Our lab studies the biology of pediatric brain tumors in order to identify and test novel molecular targets for more effective therapies. Our overarching research goal is to identify biomarkers of disease and develop new therapeutic strategies to improve clinical outcomes for children with brain tumors.
Brain tumors are the most common solid cancer in children. One of the most deadly pediatric brain tumors is high-grade glioma. Typical management of pediatric high-grade gliomas involves surgical removal followed by chemotherapy and radiation. Unfortunately, the five- year survival rate for children with high-grade glioma is only 20%, with the majority of children succumbing to their disease.
Approximately 15% of pediatric brain tumors arise in the brainstem, of which 80% are a subtype known as diffuse intrinsic pontine glioma (DIPG). DIPG is an infiltrative pediatric high-grade glioma affecting young children, with typical onset between 6 and 9 years of age, and has the highest mortality rate of all pediatric solid tumors.Radiation therapy is the standard treatment for DIPG, which temporarily decreases symptoms but has no effect on survival. Despite almost 40 years of clinical trials exploring chemotherapeutic and radiation regimens for children with DIPG, there has been little change in treatment paradigm or overall survival rates: DIPG continues to exhibit the highest mortality rate of all pediatric brain tumors, with median survival less than 12 months and 5-year survival less than 5%.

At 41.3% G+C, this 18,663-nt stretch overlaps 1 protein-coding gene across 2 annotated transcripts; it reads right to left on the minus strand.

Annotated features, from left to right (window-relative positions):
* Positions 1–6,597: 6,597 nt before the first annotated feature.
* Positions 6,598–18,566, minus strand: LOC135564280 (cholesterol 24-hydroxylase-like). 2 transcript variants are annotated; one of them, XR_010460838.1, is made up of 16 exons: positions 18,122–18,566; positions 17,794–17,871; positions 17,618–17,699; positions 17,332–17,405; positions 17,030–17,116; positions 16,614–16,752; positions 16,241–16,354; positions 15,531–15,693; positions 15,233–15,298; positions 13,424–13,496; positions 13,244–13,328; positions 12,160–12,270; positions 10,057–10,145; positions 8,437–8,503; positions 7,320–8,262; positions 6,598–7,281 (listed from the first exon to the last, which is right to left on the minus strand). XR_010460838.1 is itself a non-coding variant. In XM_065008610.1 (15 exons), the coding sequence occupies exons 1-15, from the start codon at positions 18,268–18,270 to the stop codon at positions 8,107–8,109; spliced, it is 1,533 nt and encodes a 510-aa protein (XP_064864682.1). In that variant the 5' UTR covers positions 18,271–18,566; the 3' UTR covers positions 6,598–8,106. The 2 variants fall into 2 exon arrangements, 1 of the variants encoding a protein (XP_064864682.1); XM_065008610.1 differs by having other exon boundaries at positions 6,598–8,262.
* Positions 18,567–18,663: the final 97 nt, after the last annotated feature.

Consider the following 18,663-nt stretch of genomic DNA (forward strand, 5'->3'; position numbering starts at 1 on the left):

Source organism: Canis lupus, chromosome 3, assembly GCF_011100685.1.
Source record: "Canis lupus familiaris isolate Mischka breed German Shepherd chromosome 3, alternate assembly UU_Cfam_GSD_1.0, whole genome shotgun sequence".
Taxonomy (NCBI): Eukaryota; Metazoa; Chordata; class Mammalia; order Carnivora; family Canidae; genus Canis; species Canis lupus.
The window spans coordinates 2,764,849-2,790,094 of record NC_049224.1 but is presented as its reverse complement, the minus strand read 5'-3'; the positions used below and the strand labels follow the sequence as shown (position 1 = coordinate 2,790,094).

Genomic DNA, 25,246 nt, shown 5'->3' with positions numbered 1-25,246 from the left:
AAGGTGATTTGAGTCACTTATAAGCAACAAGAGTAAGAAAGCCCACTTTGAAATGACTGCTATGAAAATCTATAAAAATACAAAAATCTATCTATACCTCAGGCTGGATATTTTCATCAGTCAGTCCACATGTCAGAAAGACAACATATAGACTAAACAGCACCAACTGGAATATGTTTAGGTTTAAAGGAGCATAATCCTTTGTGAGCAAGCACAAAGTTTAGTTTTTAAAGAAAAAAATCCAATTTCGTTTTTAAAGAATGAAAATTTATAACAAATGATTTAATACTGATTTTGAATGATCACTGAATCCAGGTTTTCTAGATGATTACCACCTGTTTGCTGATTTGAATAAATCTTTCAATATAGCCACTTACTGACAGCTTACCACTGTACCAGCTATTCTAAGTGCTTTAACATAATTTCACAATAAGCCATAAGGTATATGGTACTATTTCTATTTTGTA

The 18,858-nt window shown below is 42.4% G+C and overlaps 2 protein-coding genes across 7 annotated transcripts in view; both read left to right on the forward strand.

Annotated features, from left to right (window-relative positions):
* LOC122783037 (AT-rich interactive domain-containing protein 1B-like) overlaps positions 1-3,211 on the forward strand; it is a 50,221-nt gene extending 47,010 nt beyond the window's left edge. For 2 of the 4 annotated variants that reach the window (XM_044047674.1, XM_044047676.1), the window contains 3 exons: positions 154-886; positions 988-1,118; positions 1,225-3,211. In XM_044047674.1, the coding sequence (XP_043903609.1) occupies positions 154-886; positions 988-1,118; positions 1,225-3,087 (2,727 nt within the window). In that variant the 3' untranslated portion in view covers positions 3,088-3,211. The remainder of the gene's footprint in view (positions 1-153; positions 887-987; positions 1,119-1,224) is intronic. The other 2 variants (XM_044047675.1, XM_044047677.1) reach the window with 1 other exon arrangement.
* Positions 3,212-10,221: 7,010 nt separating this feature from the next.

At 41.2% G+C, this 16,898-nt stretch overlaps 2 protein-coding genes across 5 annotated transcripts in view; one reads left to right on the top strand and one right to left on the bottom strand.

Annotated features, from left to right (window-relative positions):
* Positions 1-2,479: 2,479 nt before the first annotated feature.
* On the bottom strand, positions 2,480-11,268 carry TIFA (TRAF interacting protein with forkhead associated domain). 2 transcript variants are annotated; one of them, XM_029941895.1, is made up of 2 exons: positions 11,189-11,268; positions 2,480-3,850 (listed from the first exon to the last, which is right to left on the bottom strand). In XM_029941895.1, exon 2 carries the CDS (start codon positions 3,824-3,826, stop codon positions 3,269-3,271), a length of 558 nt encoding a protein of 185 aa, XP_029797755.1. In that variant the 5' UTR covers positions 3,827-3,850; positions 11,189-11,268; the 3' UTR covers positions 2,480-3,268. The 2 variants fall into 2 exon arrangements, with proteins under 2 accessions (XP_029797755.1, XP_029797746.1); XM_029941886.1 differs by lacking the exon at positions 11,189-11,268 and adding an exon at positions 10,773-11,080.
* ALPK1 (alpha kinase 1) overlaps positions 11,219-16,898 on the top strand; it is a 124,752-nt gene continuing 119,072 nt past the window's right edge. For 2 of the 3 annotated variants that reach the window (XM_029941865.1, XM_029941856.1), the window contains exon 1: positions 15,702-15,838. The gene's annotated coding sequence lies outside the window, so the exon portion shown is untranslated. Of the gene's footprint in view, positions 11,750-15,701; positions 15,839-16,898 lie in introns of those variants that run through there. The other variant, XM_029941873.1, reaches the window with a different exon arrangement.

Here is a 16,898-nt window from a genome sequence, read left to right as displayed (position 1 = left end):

However, recent studies of pediatric high-grade and brainstem gliomas have provided new insight on the mechanisms of tumor formation and treatment resistance. Analysis of rare tumor specimens have demonstrated that pediatric glioma is a heterogeneous disease characterized by the presence of molecular subgroups. Importantly, missense mutations Lys27Met (K27M) and Gly34Arg/Val (G34R/V) in genes encoding Histone H3.3 (H3F3A) and H3.1 (HIST3H1B) have recently been identified in pediatric gliomas, and the H3 K27M driver mutation is correlated with a clinically and biologically distinct subgroup of DIPG patients.
Given the rapid clinical progression of this disease and its poor response to treatment, improved understanding of tumor biology to facilitate development of more effective therapeutic approaches for high-grade pediatric glioma, particularly DIPG, is desperately needed. Our goal is to improve diagnosis and clinical outcomes of pediatric high-grade gliomas through increased understanding of the molecular characteristics of these tumors in order to develop rational, molecularly-informed, targeted therapies for rapid clinical translation.
Amanda Muhs Saratsis, MD